Friday, December 09, 2005

End of anarchy?

A state that has not cast a vote in decades, only voted castes; change in government appears a loss for Lalu. It’s not yet a win for progress

It was supposedly late in the night. Which would mean about 5, on a winter evening (not early morning, when you can still get stuck in a traffic jam in Bombay’s bustling suburbs).

The streets, or more likely the woods, were eerily quiet. A rickety cop jeep parked itself at least 200 metres from the desolate police station that it belonged to.

And a fairly unkempt inspector walked out of the vehicle, adjusted the waist of his tattered trouser, looked around slightly uncomfortably and yelled aloud, “Dost” (Friend). The ‘password of the day’ was returned like a mating call. And the jeep drove into the dusty driveway. The inspector turned around with a nervous grin to explain, “We are most scared inside a police station! You never know what’ll hit us any time. We’re here to protect people. But who the hell will protect us?”

The word ‘anarchy’ comes from the Greek word anarchia, meaning “without a ruler”. And I’d come from Bihar. From a fairly large town of petrified policemen. It seemed like a trip back from a dark film, several watts darker than Prakash Jha’s Apaharan.

But the image that played on my mind was not of helpless khakee-clads talking about how they don’t attend any emergency calls after sunset, unless they had a death-wish.

What I kept thinking about was a popular, prosperous temple-town teeming with East Asian tourists, who walked and shopped around freely, closer to 10 in the night, unconcerned, unaffected.

Both Bodh Gaya (the place where Buddha had attained enlightenment) and Gaya, the city without lights, were not just in the same state. A mile or two from each other, the ‘problem’ and the ‘solution’ in fact, came under the same town. Not too far from Jehanabad where in what should be termed a civil war, a bunch of militants, who called themselves comrades, blew up a jail and freed up inmates last month.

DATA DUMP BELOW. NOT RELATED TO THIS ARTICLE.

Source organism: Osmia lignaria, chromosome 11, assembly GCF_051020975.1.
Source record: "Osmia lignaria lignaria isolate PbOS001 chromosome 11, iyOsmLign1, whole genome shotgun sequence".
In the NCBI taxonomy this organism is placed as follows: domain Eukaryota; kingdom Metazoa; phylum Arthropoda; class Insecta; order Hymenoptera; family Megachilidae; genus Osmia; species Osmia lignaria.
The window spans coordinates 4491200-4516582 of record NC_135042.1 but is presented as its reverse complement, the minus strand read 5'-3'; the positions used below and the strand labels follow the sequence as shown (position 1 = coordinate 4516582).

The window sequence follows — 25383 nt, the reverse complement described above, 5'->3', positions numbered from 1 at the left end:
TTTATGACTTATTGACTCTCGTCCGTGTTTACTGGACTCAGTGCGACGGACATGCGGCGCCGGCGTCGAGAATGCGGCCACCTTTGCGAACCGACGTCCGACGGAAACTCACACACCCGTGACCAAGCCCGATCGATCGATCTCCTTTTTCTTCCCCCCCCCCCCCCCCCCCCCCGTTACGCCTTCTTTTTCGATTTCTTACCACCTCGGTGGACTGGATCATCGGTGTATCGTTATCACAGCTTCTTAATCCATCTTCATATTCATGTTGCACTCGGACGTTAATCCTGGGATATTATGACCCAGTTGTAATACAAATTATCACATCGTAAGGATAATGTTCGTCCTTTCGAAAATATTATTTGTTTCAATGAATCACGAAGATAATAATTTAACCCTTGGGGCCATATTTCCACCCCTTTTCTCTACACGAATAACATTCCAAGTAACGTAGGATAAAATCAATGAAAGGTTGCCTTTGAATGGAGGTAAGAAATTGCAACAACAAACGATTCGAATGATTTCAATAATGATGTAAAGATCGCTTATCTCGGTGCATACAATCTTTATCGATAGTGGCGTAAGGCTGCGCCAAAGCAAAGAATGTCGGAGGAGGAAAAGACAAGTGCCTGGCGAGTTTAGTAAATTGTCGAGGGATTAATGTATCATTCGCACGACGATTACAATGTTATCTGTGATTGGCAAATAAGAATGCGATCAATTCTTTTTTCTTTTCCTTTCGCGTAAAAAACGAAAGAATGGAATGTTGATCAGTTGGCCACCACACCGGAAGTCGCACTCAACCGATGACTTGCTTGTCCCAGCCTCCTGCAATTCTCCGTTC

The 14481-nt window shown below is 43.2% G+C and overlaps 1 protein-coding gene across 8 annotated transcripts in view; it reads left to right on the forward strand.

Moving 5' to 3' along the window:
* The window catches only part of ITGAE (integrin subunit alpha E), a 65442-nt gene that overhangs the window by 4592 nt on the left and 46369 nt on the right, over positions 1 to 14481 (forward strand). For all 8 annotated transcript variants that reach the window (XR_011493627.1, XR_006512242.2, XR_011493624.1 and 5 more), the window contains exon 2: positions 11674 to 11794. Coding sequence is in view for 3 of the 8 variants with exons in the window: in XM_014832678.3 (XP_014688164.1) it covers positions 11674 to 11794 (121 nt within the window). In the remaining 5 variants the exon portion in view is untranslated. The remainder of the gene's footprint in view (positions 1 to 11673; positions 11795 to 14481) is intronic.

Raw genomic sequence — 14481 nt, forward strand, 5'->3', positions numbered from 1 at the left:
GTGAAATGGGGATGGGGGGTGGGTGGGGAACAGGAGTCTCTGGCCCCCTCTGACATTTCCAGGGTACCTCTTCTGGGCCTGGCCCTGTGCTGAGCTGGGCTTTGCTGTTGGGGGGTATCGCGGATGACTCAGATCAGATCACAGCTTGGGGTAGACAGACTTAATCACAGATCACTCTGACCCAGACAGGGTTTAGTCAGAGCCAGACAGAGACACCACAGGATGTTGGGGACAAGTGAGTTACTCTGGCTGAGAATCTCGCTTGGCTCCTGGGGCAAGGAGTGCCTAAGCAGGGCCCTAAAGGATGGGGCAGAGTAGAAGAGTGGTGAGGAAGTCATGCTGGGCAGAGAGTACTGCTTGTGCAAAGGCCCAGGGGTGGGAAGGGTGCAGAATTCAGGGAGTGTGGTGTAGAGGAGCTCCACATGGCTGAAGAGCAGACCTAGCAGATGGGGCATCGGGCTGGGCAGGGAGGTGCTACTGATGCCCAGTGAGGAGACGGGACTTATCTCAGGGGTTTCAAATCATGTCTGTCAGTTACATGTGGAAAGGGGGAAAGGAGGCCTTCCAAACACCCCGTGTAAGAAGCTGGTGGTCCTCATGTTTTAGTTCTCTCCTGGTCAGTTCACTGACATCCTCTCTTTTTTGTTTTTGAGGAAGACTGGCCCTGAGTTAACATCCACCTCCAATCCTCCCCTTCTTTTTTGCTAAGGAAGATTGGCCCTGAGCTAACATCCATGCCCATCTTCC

Surely those mass-murderers still roam the streets of Gaya, fairly sure no one can touch them, least of all the police. And you cannot propel such chaos, unless the people (large number of them) are on your side. Which they have been. The ‘naxalite’ groups belong to Hindu surnames that signify lower castes. Ranvir Sena, their rival army represents ‘landed’ ‘rich’ upper castes, who are hardly landed, or rich anymore.

No one around me in Gaya could quite come up with why Bodh Gaya remained a cradle of prosperity and hence peace, while its neighbourhoods lay in pieces. Over a few days I realised that was because they actually hadn’t thought about it, so deeply they were enmeshed in matters of caste groups — how one needed to retaliate to a particular episode perpetrated by the other, how the other was justified in avenging sins of the past….

All aspects that came to be labelled ‘Lalu Raj’, a strong, spell-binding leadership that thrived on keeping all busy with interpersonal problems, waxed eloquent on how the subaltern finally had a voice (read: guns), and which threw up parallel governments headed by likes of Syed Shahabuddin (Nana Patekar in Apaharan).

Those with more pertinent concerns eventually gave up and moved to other parts of the country, to make a living. Those who did not, never cast a vote. They just voted ‘caste’. And they’ve done so for decades.

So yes, Lalu is gone. What I wish to know is if he took away his regressive supporters who made up 40 per cent of Bihar’s population and voted for him for 15 years regardless.

So yes, Nitish Kumar is the new one in, as much as a result of yet other “caste equations”.

So, for those who just chanted “end of Lalu, end of anarchy” actually quite forgot that yes, a change in government in ‘India’s Africa’ was necessary. That does not yet mean change in deeply embedded mindsets. Which is where lay the real problem.

* O yes, Lalu is gone. What I wish to know is if he took away his regressive supporters who made up 40 per cent of Bihar’s population and voted for him for 15 years regardless

* When he is not busy being world weary, Mayank Shekhar writes on movies

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